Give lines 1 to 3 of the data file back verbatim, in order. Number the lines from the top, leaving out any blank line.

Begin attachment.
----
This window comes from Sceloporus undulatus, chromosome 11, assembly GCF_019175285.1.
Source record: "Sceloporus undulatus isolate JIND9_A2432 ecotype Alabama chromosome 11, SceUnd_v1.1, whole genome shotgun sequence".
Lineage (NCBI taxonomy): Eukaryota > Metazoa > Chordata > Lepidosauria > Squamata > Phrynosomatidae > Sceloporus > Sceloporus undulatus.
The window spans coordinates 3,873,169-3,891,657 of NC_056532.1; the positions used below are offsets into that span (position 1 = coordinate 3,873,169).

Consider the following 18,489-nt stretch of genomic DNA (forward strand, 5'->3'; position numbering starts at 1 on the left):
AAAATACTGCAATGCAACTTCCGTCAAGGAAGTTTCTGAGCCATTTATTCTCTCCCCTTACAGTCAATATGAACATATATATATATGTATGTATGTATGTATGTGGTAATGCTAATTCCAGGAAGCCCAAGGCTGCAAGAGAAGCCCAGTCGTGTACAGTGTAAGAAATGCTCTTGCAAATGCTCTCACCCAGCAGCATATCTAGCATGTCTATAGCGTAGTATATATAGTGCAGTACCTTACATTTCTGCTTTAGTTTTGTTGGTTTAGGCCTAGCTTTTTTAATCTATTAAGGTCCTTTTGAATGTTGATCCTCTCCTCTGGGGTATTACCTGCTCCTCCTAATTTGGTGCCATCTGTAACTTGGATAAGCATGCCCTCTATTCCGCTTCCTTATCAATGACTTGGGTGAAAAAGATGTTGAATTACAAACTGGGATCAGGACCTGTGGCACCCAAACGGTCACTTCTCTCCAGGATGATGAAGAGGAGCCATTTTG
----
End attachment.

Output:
This window comes from Sceloporus undulatus, chromosome 11, assembly GCF_019175285.1.
Source record: "Sceloporus undulatus isolate JIND9_A2432 ecotype Alabama chromosome 11, SceUnd_v1.1, whole genome shotgun sequence".
Lineage (NCBI taxonomy): Eukaryota > Metazoa > Chordata > Lepidosauria > Squamata > Phrynosomatidae > Sceloporus > Sceloporus undulatus.